For phase one, we now have some views on how this will impact people. For administrative roles we need to consider operating with 146.7 FTE, which is a reduction of 62.5 FTE. This reduction number is to be / end stage and we propose no compulsory redundancies as part of phase 1. This reduction number is also based on our expectation that individuals will be willing to move locations. Shortly we will be opening up a Voluntary Redundancy scheme to administrators to accommodate those administrators who do not wish to move locations and to reduce the need for any compulsory redundancies in the longer-term within this group. Those people that are eligible will receive more information about the process this week. We will also be introducing a new role of Service Delivery Manager in each Operational Hub and will begin recruitment for this in the next week.
As we continue to develop our proposals, and consult with the unions, we will keep you updated.
Paul Hindson, Managing Director UK Justice, Working Links
21st December 2015
Napo and UNISON representatives met with yourself and representatives of the three CRC employers (DDC, Wales and BGSW) on Tuesday 15th December to discuss the way forwards in respect of consultations, negotiations and information giving in respect of the recent Working Links pronouncement across all three CRCs regarding staffing cuts.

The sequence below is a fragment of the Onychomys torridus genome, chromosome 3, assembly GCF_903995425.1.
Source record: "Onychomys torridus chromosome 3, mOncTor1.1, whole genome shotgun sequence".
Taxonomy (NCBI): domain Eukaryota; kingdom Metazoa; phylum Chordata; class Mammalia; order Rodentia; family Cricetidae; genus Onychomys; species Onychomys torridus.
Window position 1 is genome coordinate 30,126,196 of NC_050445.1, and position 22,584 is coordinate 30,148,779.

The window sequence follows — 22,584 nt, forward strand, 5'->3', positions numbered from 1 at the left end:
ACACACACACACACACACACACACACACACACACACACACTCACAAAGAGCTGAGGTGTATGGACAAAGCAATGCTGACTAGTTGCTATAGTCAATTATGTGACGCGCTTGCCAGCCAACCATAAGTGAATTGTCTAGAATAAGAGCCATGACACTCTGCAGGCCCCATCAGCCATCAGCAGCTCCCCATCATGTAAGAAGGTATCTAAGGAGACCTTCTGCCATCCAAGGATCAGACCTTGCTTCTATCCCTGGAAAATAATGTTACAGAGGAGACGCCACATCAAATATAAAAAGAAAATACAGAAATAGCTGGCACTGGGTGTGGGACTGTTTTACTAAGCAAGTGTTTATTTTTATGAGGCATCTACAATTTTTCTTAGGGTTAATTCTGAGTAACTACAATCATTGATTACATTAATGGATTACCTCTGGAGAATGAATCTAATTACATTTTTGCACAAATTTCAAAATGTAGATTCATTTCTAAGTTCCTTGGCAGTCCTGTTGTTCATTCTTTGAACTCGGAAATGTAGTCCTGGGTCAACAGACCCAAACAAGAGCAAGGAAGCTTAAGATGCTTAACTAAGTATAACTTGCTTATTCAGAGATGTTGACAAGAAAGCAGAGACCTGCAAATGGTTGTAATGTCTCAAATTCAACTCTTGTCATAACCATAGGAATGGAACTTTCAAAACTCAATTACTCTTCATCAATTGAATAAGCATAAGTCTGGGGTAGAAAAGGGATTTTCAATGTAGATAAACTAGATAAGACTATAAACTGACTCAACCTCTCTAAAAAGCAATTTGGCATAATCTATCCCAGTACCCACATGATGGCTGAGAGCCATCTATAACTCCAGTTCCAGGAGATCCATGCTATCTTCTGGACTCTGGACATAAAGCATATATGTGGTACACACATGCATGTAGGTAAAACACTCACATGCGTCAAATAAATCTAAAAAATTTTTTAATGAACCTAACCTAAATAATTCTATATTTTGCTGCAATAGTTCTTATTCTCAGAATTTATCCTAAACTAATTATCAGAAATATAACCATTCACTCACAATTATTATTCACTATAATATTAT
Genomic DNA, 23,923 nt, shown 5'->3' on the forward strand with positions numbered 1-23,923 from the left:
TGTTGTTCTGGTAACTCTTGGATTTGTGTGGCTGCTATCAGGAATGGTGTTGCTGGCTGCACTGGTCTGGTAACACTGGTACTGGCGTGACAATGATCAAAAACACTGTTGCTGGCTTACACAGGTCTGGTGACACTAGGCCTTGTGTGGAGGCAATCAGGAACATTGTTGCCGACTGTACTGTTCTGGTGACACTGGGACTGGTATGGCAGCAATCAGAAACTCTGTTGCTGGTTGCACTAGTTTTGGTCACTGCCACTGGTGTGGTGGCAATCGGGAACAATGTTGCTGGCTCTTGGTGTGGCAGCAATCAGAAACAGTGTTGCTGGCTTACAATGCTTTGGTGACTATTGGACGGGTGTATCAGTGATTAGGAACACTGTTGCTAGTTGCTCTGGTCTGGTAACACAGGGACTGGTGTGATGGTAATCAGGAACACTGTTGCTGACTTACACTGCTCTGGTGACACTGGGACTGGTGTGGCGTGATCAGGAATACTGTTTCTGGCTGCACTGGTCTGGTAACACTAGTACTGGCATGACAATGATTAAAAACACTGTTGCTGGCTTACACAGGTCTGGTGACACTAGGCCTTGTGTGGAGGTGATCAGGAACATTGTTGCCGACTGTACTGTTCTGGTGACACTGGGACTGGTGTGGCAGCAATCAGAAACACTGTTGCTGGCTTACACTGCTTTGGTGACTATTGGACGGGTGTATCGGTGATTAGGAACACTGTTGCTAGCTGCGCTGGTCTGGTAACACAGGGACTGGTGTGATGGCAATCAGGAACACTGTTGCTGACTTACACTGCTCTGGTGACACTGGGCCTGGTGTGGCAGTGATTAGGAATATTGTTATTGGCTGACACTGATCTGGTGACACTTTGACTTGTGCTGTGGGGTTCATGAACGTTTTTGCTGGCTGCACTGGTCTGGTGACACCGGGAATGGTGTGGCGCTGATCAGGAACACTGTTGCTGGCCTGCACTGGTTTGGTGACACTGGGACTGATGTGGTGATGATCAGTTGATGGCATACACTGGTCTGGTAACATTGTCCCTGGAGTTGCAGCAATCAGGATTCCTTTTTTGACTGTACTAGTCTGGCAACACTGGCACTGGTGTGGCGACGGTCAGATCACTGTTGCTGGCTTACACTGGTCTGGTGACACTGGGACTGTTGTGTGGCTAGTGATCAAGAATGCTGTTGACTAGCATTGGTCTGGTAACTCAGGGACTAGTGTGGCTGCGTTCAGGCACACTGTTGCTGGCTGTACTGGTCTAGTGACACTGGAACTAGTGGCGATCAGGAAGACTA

We undertook to write to you outlining the information that we expected to receive at the outset of consultations in respect of potential redundancies. This we will do, but in the meantime we have been dismayed and indeed angered by the release, not 24 hours later, of a Senior Leaders Team Briefing which has been sent to all staff in DDC and BGSW. We do not believe it has been sent to staff in Wales, although we understand that senior and probably middle managers are aware of it – and may be sharing it with their admin. staff. This Briefing outlines Phase One of a programme in respect of administrative roles and we will return to the detail of this Briefing below.
Before doing that however, we would like to rehearse the conversation that we had on Tuesday regarding the dissemination of bad news just before Christmas. We thought we had agreed that this was not a sensible way forwards and yet here we are, less than 24 hours after our meeting with just such a message being sent out to administrative grades of staff who are now left with the uncertainty and anxiety about their future livelihoods over the Christmas period.
We are grateful for your attempts at clarification, received by email, but we still feel it necessary to write to you in respect of this communication to staff.
We would have to say that this is one of the most unhelpful, ill-timed and insensitive documents that we have had the displeasure of reading in many weeks.
Let us take you through it, section by section, with what we shall politely call our critical analysis.